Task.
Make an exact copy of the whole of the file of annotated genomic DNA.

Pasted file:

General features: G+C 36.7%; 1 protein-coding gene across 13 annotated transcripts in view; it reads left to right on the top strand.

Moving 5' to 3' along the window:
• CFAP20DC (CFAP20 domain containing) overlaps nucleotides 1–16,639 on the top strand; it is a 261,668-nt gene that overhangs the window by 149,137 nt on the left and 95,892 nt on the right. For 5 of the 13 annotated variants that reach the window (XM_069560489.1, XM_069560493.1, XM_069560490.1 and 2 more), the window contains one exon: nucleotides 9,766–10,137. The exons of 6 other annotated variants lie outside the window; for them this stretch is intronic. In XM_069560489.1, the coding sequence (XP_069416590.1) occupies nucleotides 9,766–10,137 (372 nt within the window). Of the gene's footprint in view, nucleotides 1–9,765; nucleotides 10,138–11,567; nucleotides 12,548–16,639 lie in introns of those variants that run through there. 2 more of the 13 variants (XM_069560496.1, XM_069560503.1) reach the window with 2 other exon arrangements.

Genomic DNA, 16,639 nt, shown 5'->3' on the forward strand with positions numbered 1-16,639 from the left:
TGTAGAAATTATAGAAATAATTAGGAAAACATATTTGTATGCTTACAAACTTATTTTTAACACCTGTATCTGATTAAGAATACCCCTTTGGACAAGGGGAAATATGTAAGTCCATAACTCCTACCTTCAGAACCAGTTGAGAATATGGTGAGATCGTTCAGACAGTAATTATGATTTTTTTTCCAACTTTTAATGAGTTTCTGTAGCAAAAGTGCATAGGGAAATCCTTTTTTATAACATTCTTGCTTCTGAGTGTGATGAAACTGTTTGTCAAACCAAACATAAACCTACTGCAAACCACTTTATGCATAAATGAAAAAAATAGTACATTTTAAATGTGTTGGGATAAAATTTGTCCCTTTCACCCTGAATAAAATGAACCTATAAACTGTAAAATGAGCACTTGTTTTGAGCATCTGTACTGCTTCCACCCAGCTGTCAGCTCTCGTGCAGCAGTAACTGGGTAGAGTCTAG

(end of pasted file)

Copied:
General features: G+C 36.7%; 1 protein-coding gene across 13 annotated transcripts in view; it reads left to right on the top strand.

Moving 5' to 3' along the window:
• CFAP20DC (CFAP20 domain containing) overlaps nucleotides 1–16,639 on the top strand; it is a 261,668-nt gene that overhangs the window by 149,137 nt on the left and 95,892 nt on the right. For 5 of the 13 annotated variants that reach the window (XM_069560489.1, XM_069560493.1, XM_069560490.1 and 2 more), the window contains one exon: nucleotides 9,766–10,137. The exons of 6 other annotated variants lie outside the window; for them this stretch is intronic. In XM_069560489.1, the coding sequence (XP_069416590.1) occupies nucleotides 9,766–10,137 (372 nt within the window). Of the gene's footprint in view, nucleotides 1–9,765; nucleotides 10,138–11,567; nucleotides 12,548–16,639 lie in introns of those variants that run through there. 2 more of the 13 variants (XM_069560496.1, XM_069560503.1) reach the window with 2 other exon arrangements.

Genomic DNA, 16,639 nt, shown 5'->3' on the forward strand with positions numbered 1-16,639 from the left:
TGTAGAAATTATAGAAATAATTAGGAAAACATATTTGTATGCTTACAAACTTATTTTTAACACCTGTATCTGATTAAGAATACCCCTTTGGACAAGGGGAAATATGTAAGTCCATAACTCCTACCTTCAGAACCAGTTGAGAATATGGTGAGATCGTTCAGACAGTAATTATGATTTTTTTTCCAACTTTTAATGAGTTTCTGTAGCAAAAGTGCATAGGGAAATCCTTTTTTATAACATTCTTGCTTCTGAGTGTGATGAAACTGTTTGTCAAACCAAACATAAACCTACTGCAAACCACTTTATGCATAAATGAAAAAAATAGTACATTTTAAATGTGTTGGGATAAAATTTGTCCCTTTCACCCTGAATAAAATGAACCTATAAACTGTAAAATGAGCACTTGTTTTGAGCATCTGTACTGCTTCCACCCAGCTGTCAGCTCTCGTGCAGCAGTAACTGGGTAGAGTCTAG